With two processors crunching away at the data resting peacefully on your hard drive and in your memory, as AnandTech already addressed with the first Multiprocessor installment (see Multiprocessor Systems: The More the Merrier?), the question was raised, are the only benefactors from this technology those that run the most complex CAD/Drafting applications? Or those that render 20MB images or put together multi-million line files of seemingly endless code? Absolutely not, by limiting the benchmark tests from the original article to high-end applications that were specifically written for multiprocessor systems we are blatantly ignoring the other benefit multiprocessor systems offer us all, increased multitasking performance.

Windows 9x Users are out of Luck

Every time Microsoft is ready to release a new version of their operating system you hear a number of buzzwords surrounding the release, one of the most frequently used being productivity, and more specifically "increased productivity." The switch to Windows 95 brought all Windows users the ability to truly multitask, albeit a feature Linux users had been taking for granted for quite some time prior to that release, for most users, it was a noticeable jump in the levels of efficiency their computer was capable of achieving. Instead of having to wait for one process to complete before starting a new one, such as copying a directory full of files from one drive to another while waiting to use Microsoft Word or Corel WordPerfect, you could now copy the files and run your applications at the same time. Wow, what an accomplishment, who would've thought that it would've taken the larger portion of the PC industry this long to come up with such a theoretically simply solution?

Operating System efficiency arguments aside, the bottom line was that with Windows 95, the ability to multitask was brought down to the level of the home user. Sort of like the feeling you get when you are introduced to a new, lazy-inducing product that you can't seem to let go of, multitasking became a way of life for quite a few users that had previously never thought about the topic. All of the sudden users were running out of memory to keep their 3 internet browsers, 2 office suites, and development software running at once, and the addiction grew to much more than a simple increase in "productivity" rather it became a way of computing life. The essential problem with this demand for multitasking performance, at-least under Windows 9x, was the fact that Windows 9x was fundamentally limited by its uni-processor support, making the only way to increase performance being an upgrade to a faster processor or more memory. Unfortunately the overall performance increase seen by an upgrade from a Pentium II 266 to a 400 for example isn't all that great in comparison to the theoretical performance increase in multitasking scenarios adding a second processor would give you.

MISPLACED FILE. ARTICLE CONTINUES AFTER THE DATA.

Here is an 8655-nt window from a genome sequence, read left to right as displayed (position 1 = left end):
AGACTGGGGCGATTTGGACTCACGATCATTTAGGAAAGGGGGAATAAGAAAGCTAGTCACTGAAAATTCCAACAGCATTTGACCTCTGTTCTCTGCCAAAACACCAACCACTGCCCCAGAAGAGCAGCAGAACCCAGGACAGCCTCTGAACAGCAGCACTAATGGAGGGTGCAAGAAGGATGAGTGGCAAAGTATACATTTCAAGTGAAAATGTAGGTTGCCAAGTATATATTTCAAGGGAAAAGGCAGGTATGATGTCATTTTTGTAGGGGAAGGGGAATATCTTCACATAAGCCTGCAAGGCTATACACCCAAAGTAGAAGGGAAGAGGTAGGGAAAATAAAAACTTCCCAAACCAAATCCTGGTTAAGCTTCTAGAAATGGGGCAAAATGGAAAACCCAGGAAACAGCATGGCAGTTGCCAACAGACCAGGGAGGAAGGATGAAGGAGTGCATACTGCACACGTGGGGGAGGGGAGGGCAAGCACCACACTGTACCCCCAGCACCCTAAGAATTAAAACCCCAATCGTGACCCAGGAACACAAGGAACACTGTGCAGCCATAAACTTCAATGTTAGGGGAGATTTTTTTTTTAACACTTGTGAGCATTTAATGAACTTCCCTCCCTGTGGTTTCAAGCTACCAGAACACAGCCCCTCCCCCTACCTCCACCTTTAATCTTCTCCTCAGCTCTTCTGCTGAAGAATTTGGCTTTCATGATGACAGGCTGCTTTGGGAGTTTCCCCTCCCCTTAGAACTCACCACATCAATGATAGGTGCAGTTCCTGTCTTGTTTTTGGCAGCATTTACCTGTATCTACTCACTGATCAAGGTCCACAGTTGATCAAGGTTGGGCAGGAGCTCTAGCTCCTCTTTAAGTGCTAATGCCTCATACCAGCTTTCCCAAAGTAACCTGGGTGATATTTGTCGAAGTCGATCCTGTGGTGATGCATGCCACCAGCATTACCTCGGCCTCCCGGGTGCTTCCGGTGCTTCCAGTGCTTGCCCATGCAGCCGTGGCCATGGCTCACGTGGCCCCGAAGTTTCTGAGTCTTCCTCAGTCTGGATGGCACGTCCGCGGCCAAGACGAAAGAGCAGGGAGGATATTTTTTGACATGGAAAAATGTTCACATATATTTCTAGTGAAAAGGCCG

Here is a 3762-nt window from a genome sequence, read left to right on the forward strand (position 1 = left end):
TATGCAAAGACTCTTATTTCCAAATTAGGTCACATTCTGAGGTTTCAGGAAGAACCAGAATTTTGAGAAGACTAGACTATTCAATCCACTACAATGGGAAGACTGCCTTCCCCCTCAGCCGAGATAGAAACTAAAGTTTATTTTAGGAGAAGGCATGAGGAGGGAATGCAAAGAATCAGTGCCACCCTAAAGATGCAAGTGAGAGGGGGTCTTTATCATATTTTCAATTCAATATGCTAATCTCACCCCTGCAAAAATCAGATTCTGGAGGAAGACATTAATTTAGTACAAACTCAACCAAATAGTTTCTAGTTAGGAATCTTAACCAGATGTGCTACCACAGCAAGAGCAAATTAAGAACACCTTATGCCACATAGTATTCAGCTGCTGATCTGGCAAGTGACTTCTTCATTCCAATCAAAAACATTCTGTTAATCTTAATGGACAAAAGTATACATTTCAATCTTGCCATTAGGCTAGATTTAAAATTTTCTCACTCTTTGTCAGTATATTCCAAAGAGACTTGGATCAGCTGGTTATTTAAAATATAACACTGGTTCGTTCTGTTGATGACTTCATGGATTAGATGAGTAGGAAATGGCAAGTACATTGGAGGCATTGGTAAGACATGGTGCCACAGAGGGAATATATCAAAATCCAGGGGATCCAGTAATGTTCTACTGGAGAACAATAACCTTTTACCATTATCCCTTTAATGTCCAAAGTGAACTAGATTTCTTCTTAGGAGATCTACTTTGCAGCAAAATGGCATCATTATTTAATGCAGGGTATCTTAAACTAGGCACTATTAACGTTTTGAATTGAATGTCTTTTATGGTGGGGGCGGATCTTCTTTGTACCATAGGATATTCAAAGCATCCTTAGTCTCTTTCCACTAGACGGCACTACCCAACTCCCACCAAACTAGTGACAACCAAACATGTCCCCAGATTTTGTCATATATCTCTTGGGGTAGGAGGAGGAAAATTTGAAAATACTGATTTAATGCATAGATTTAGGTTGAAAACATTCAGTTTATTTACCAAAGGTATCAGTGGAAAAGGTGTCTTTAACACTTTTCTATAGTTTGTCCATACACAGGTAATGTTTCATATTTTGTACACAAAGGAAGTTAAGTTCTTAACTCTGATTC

This means that Windows 9x users are out of luck once again with the highest attainable performance from a system, leaving the ideal test bed to be Windows NT. As AnandTech continues the ongoing coverage of Multiprocessor Systems the concentration of the benchmarks will remain to be Windows NT, however in future articles you can expect benchmarks under Solaris and Linux to illustrate operating platform differences between identical multiprocessor configurations.

The Challenge

You have two things to do, at two different places, at the same time. Physically impossible, correct? Correct. This was the issue AnandTech addressed in the original article, and comparatively speaking, the way a computer can address the aforementioned dilemma would be by adding a second processor to handle the second task. Logically speaking, it makes perfect sense, however as you might be able to expect, it doesn't work out as smoothly as everyone would like it to.

A processor is probably one of the most unintelligent creations known to man, only able to tell whether a number is a 1 or a 0, the success of the desktop processor is due to its ability to make millions of those comparisons per second. That's basic computer science in its simplest form, but what happens when you add a second of the most unintelligent creations known to man to the equation? Two processors cannot reach a "compromise" between themselves as to decide which processor is to handle what operations, and therefore a significant percentage of the processing power shared between the two processors is lost in the distribution of tasks, a fault of both the operating system and the architecture of the multiprocessor system as well.

The processors communicate between themselves at the same speed the memory subsystem communicates with the chipset and at the same speed that the processor communicate with the chipset, this frequency is commonly referred to as the Front Side Bus or FSB for short. The general rule of thumb here is that the faster the processors can communicate with each other, the faster the overall performance of the system will be, however as you will soon find out, there is a limitation to how far this "rule" will guide you with multiprocessor systems, under Windows NT at least.

The greatest difficulty faced when attempting to truly show multitasking performance differences between single and multiprocessor systems under Windows NT was naturally the formulation of the benchmarks. Since there is no predefined set of benchmarks that truly test the multitasking capabilities of a multiprocessor system, AnandTech was left to devise a custom, in-house, set of benchmarks that can easily be reproduced by anyone with access to a few readily available utilities. Before dabbling into the testing methods, let's address a few items that have changed since the original article.

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